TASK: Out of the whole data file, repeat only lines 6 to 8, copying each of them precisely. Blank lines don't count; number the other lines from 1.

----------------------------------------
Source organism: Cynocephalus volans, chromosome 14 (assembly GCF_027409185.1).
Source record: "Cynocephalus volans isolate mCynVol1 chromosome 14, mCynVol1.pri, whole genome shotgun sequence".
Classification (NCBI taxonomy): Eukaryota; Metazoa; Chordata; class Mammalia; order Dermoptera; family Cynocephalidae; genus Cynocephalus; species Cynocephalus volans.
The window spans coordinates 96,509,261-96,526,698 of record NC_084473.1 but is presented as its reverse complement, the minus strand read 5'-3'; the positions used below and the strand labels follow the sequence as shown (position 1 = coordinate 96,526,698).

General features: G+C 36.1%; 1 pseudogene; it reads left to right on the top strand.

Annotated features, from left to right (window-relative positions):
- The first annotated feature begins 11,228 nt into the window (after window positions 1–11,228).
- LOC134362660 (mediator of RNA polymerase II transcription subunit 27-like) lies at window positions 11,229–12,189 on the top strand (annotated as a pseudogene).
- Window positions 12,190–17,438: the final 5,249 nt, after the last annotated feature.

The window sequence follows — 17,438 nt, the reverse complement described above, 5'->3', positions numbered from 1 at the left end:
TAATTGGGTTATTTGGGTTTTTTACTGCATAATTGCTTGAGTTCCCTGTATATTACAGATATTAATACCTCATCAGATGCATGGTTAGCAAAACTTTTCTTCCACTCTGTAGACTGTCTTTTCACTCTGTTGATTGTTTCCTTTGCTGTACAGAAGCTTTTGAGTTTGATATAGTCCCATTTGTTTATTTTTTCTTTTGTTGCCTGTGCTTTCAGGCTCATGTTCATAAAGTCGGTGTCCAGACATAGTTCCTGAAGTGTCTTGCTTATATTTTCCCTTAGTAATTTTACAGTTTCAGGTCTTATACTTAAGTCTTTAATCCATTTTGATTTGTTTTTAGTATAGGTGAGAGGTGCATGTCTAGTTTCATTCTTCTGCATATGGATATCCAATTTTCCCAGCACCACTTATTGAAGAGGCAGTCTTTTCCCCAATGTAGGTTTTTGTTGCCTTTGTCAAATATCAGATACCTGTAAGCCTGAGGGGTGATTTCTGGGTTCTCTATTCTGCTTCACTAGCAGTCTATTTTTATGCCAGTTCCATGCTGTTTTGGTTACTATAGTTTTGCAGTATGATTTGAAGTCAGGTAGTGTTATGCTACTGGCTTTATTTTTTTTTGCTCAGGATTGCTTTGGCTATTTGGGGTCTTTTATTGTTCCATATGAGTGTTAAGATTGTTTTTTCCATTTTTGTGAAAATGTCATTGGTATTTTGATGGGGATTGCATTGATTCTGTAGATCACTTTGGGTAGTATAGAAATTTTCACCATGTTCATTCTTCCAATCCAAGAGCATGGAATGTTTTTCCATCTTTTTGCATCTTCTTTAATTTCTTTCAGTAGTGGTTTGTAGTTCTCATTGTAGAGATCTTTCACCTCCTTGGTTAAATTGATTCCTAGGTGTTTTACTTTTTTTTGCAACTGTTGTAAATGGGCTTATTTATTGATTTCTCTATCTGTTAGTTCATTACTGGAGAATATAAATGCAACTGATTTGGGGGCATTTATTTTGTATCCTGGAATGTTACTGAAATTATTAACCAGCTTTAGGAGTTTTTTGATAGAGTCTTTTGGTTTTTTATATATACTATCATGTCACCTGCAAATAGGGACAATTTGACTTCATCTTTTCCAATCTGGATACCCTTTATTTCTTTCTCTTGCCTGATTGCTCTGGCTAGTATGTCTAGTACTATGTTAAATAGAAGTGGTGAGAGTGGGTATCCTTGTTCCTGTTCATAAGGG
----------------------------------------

Annotated features, from left to right (window-relative positions):
- The first annotated feature begins 11,228 nt into the window (after window positions 1–11,228).
- LOC134362660 (mediator of RNA polymerase II transcription subunit 27-like) lies at window positions 11,229–12,189 on the top strand (annotated as a pseudogene).